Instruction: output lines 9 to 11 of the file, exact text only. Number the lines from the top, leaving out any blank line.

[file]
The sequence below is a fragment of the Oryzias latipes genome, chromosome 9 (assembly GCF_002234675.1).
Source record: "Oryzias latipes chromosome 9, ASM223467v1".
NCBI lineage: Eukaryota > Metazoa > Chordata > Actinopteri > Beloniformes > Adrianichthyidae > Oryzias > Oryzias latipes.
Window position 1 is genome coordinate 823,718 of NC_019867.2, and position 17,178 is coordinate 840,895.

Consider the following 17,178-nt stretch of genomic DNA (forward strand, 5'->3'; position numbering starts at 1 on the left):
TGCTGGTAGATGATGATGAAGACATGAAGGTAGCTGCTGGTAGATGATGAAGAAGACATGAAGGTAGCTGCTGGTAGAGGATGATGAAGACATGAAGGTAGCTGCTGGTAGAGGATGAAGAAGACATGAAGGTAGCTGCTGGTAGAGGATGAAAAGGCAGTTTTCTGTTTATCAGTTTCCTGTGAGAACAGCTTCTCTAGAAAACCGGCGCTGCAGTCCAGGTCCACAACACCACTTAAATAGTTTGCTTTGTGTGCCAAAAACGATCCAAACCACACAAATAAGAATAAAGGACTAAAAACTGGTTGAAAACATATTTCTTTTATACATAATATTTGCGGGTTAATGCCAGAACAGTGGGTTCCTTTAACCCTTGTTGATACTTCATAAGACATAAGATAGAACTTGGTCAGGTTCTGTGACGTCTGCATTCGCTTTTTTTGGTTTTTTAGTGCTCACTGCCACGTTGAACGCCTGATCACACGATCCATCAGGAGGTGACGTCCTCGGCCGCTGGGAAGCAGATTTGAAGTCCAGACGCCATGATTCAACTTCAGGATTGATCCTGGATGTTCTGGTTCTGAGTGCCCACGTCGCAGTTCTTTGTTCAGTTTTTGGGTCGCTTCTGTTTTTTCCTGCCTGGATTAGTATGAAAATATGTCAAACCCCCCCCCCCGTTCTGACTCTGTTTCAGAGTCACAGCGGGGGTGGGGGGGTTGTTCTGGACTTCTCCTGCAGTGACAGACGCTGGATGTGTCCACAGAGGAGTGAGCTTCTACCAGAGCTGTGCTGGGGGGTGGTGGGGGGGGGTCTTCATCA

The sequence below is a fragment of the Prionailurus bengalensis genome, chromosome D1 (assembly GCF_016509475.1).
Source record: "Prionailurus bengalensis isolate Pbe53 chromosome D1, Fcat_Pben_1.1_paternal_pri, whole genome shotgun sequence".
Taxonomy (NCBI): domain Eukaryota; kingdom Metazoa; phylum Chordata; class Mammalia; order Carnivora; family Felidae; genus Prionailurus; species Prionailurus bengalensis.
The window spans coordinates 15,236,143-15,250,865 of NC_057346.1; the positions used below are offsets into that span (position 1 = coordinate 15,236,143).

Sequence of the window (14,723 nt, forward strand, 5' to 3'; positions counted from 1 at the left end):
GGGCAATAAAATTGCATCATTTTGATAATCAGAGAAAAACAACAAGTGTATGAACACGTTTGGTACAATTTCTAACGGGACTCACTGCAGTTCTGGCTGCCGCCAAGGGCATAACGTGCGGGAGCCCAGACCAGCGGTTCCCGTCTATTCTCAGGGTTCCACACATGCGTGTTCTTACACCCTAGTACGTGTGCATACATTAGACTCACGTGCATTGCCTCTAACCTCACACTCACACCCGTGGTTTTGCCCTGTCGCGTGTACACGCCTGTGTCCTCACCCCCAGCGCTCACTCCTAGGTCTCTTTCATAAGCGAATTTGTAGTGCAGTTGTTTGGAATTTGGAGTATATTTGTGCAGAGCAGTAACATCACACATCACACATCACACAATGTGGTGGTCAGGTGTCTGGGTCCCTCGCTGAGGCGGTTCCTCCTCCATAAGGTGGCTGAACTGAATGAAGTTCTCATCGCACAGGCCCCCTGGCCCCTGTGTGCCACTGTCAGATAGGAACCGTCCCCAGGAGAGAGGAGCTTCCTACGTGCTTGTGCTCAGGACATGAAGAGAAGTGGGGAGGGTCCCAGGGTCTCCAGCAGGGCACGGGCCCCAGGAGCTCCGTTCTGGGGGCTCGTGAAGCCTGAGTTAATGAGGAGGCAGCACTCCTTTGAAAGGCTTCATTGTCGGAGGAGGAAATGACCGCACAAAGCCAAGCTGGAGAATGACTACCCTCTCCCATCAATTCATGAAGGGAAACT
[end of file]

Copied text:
Taxonomy (NCBI): domain Eukaryota; kingdom Metazoa; phylum Chordata; class Mammalia; order Carnivora; family Felidae; genus Prionailurus; species Prionailurus bengalensis.
The window spans coordinates 15,236,143-15,250,865 of NC_057346.1; the positions used below are offsets into that span (position 1 = coordinate 15,236,143).

Sequence of the window (14,723 nt, forward strand, 5' to 3'; positions counted from 1 at the left end):